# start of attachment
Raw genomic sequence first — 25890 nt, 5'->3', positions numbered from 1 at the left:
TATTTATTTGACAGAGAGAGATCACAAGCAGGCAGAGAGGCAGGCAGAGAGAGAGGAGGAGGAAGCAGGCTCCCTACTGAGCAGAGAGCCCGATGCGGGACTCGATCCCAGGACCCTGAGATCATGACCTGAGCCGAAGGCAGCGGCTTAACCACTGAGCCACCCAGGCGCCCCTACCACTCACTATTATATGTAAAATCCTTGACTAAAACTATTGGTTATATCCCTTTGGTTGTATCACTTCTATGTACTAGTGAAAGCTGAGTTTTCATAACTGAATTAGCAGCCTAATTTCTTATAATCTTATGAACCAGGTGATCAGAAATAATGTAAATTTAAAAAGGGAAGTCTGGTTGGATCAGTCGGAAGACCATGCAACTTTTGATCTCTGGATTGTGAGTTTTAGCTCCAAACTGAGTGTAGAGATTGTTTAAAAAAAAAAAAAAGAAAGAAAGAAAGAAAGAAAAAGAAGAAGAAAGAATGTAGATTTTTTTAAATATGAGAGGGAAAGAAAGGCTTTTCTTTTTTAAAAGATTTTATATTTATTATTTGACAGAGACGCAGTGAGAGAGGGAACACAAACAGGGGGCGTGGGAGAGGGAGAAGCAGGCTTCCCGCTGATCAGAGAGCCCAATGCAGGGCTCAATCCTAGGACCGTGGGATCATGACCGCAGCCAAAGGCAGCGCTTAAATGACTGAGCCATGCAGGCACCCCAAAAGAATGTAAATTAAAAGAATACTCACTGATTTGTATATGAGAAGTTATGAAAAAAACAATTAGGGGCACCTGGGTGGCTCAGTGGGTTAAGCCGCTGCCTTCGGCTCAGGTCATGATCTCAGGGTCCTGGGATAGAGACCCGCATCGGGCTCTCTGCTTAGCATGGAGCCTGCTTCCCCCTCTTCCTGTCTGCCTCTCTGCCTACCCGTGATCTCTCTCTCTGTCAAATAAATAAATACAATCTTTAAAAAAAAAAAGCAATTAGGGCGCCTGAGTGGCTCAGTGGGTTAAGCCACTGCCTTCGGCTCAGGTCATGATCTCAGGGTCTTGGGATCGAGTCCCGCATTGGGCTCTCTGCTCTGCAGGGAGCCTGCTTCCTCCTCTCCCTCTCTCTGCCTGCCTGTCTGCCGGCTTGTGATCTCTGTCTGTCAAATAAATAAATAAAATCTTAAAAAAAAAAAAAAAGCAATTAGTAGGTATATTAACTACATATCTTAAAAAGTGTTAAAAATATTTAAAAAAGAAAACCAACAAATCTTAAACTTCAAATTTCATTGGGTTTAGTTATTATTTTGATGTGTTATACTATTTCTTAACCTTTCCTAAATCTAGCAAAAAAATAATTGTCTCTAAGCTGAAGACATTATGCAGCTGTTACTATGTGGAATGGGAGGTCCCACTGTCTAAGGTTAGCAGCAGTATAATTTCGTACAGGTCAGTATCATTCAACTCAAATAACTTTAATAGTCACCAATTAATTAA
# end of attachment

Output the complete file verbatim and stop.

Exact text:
Raw genomic sequence first — 25890 nt, 5'->3', positions numbered from 1 at the left:
TATTTATTTGACAGAGAGAGATCACAAGCAGGCAGAGAGGCAGGCAGAGAGAGAGGAGGAGGAAGCAGGCTCCCTACTGAGCAGAGAGCCCGATGCGGGACTCGATCCCAGGACCCTGAGATCATGACCTGAGCCGAAGGCAGCGGCTTAACCACTGAGCCACCCAGGCGCCCCTACCACTCACTATTATATGTAAAATCCTTGACTAAAACTATTGGTTATATCCCTTTGGTTGTATCACTTCTATGTACTAGTGAAAGCTGAGTTTTCATAACTGAATTAGCAGCCTAATTTCTTATAATCTTATGAACCAGGTGATCAGAAATAATGTAAATTTAAAAAGGGAAGTCTGGTTGGATCAGTCGGAAGACCATGCAACTTTTGATCTCTGGATTGTGAGTTTTAGCTCCAAACTGAGTGTAGAGATTGTTTAAAAAAAAAAAAAAGAAAGAAAGAAAGAAAGAAAAAGAAGAAGAAAGAATGTAGATTTTTTTAAATATGAGAGGGAAAGAAAGGCTTTTCTTTTTTAAAAGATTTTATATTTATTATTTGACAGAGACGCAGTGAGAGAGGGAACACAAACAGGGGGCGTGGGAGAGGGAGAAGCAGGCTTCCCGCTGATCAGAGAGCCCAATGCAGGGCTCAATCCTAGGACCGTGGGATCATGACCGCAGCCAAAGGCAGCGCTTAAATGACTGAGCCATGCAGGCACCCCAAAAGAATGTAAATTAAAAGAATACTCACTGATTTGTATATGAGAAGTTATGAAAAAAACAATTAGGGGCACCTGGGTGGCTCAGTGGGTTAAGCCGCTGCCTTCGGCTCAGGTCATGATCTCAGGGTCCTGGGATAGAGACCCGCATCGGGCTCTCTGCTTAGCATGGAGCCTGCTTCCCCCTCTTCCTGTCTGCCTCTCTGCCTACCCGTGATCTCTCTCTCTGTCAAATAAATAAATACAATCTTTAAAAAAAAAAAGCAATTAGGGCGCCTGAGTGGCTCAGTGGGTTAAGCCACTGCCTTCGGCTCAGGTCATGATCTCAGGGTCTTGGGATCGAGTCCCGCATTGGGCTCTCTGCTCTGCAGGGAGCCTGCTTCCTCCTCTCCCTCTCTCTGCCTGCCTGTCTGCCGGCTTGTGATCTCTGTCTGTCAAATAAATAAATAAAATCTTAAAAAAAAAAAAAAAGCAATTAGTAGGTATATTAACTACATATCTTAAAAAGTGTTAAAAATATTTAAAAAAGAAAACCAACAAATCTTAAACTTCAAATTTCATTGGGTTTAGTTATTATTTTGATGTGTTATACTATTTCTTAACCTTTCCTAAATCTAGCAAAAAAATAATTGTCTCTAAGCTGAAGACATTATGCAGCTGTTACTATGTGGAATGGGAGGTCCCACTGTCTAAGGTTAGCAGCAGTATAATTTCGTACAGGTCAGTATCATTCAACTCAAATAACTTTAATAGTCACCAATTAATTAA